When I do share that I am coping with a mental illness, people rarely want to pursue the conversation further (unless they, too, are coping with such an illness). My admission is often met with a quick “sorry,” an awkward silence, and an effort to change the subject.
Understandably, people do not feel comfortable when it comes to the topic of mental illness. For a long, long time, mental illness has been a taboo topic and, for the most part, it still is. It is not an easy discussion to have. In addition, many are not given the resources that they need to learn more about mental illness and, consequently, they do not have the tools to approach further discussion.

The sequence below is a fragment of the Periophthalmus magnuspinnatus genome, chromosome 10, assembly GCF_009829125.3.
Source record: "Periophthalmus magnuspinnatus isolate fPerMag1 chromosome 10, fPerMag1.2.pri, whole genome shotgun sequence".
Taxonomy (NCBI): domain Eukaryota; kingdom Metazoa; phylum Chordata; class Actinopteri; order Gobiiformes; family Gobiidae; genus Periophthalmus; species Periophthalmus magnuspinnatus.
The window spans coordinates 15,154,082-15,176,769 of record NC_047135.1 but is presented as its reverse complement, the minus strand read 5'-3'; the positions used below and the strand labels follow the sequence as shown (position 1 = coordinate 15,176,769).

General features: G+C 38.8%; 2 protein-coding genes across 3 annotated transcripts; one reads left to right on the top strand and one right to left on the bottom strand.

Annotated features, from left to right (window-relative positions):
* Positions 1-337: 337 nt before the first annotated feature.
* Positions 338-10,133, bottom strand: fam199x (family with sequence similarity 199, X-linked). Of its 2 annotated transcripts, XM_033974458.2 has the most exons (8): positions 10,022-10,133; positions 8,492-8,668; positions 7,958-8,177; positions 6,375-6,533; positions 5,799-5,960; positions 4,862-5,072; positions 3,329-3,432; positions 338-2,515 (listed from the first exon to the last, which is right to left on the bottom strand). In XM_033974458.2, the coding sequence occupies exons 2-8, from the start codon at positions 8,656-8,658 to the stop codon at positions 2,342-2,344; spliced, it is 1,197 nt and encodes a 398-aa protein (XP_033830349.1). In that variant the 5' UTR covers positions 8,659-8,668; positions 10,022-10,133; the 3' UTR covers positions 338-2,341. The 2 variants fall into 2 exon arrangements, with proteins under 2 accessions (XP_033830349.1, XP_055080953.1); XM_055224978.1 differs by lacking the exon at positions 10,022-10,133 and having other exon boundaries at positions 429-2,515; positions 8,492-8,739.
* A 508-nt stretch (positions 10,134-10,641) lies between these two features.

I want this to change. I want people to feel comfortable asking questions and spurning discussions. Learning more about mental illness has changed my life: it has given me a greater sense of empathy, an eagerness to learn from and connect with others, and it has taught me the importance of finding light in the darkness. It has given me a different, more inclusive lens on life.
Most importantly, I’ve learned more about what it means to live life with a mental illness. Here is what I would like everyone else to know about the people who are coping with a mental illness:
- We are all human beings. A mental illness diagnosis does not change that.
- With that being said, we are human beings that have a unique way of thinking. We see the world differently because our brains have a special way of processing anything and everything.